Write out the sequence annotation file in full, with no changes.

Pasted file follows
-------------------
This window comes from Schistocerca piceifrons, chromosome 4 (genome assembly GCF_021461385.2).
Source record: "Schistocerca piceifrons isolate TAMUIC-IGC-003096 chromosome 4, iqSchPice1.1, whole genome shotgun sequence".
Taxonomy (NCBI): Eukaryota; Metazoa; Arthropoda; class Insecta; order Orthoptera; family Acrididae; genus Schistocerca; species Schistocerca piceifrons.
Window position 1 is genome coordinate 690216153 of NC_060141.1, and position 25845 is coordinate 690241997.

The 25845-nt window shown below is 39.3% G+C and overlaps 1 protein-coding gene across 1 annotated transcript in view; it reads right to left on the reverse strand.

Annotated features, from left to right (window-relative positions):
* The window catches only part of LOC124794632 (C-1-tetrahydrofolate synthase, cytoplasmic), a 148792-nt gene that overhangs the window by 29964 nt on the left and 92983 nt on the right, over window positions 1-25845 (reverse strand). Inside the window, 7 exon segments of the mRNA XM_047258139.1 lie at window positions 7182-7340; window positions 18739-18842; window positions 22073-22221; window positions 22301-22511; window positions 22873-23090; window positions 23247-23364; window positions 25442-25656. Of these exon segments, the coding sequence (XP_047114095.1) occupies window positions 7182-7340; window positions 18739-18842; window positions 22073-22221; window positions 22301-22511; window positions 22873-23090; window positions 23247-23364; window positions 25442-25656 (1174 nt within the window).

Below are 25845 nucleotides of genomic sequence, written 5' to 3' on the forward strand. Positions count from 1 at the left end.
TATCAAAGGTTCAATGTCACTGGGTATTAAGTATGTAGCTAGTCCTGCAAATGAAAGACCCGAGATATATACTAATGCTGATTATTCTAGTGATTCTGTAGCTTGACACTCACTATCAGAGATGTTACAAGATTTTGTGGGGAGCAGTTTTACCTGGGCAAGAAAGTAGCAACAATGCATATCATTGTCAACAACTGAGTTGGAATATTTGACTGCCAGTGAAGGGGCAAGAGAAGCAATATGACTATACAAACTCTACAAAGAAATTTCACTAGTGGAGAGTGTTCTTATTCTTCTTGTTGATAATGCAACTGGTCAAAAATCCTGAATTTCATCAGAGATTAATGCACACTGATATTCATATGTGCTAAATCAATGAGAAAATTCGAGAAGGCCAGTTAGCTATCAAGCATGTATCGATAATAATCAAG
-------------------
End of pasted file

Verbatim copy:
This window comes from Schistocerca piceifrons, chromosome 4 (genome assembly GCF_021461385.2).
Source record: "Schistocerca piceifrons isolate TAMUIC-IGC-003096 chromosome 4, iqSchPice1.1, whole genome shotgun sequence".
Taxonomy (NCBI): Eukaryota; Metazoa; Arthropoda; class Insecta; order Orthoptera; family Acrididae; genus Schistocerca; species Schistocerca piceifrons.
Window position 1 is genome coordinate 690216153 of NC_060141.1, and position 25845 is coordinate 690241997.

The 25845-nt window shown below is 39.3% G+C and overlaps 1 protein-coding gene across 1 annotated transcript in view; it reads right to left on the reverse strand.

Annotated features, from left to right (window-relative positions):
* The window catches only part of LOC124794632 (C-1-tetrahydrofolate synthase, cytoplasmic), a 148792-nt gene that overhangs the window by 29964 nt on the left and 92983 nt on the right, over window positions 1-25845 (reverse strand). Inside the window, 7 exon segments of the mRNA XM_047258139.1 lie at window positions 7182-7340; window positions 18739-18842; window positions 22073-22221; window positions 22301-22511; window positions 22873-23090; window positions 23247-23364; window positions 25442-25656. Of these exon segments, the coding sequence (XP_047114095.1) occupies window positions 7182-7340; window positions 18739-18842; window positions 22073-22221; window positions 22301-22511; window positions 22873-23090; window positions 23247-23364; window positions 25442-25656 (1174 nt within the window).

Below are 25845 nucleotides of genomic sequence, written 5' to 3' on the forward strand. Positions count from 1 at the left end.
TATCAAAGGTTCAATGTCACTGGGTATTAAGTATGTAGCTAGTCCTGCAAATGAAAGACCCGAGATATATACTAATGCTGATTATTCTAGTGATTCTGTAGCTTGACACTCACTATCAGAGATGTTACAAGATTTTGTGGGGAGCAGTTTTACCTGGGCAAGAAAGTAGCAACAATGCATATCATTGTCAACAACTGAGTTGGAATATTTGACTGCCAGTGAAGGGGCAAGAGAAGCAATATGACTATACAAACTCTACAAAGAAATTTCACTAGTGGAGAGTGTTCTTATTCTTCTTGTTGATAATGCAACTGGTCAAAAATCCTGAATTTCATCAGAGATTAATGCACACTGATATTCATATGTGCTAAATCAATGAGAAAATTCGAGAAGGCCAGTTAGCTATCAAGCATGTATCGATAATAATCAAG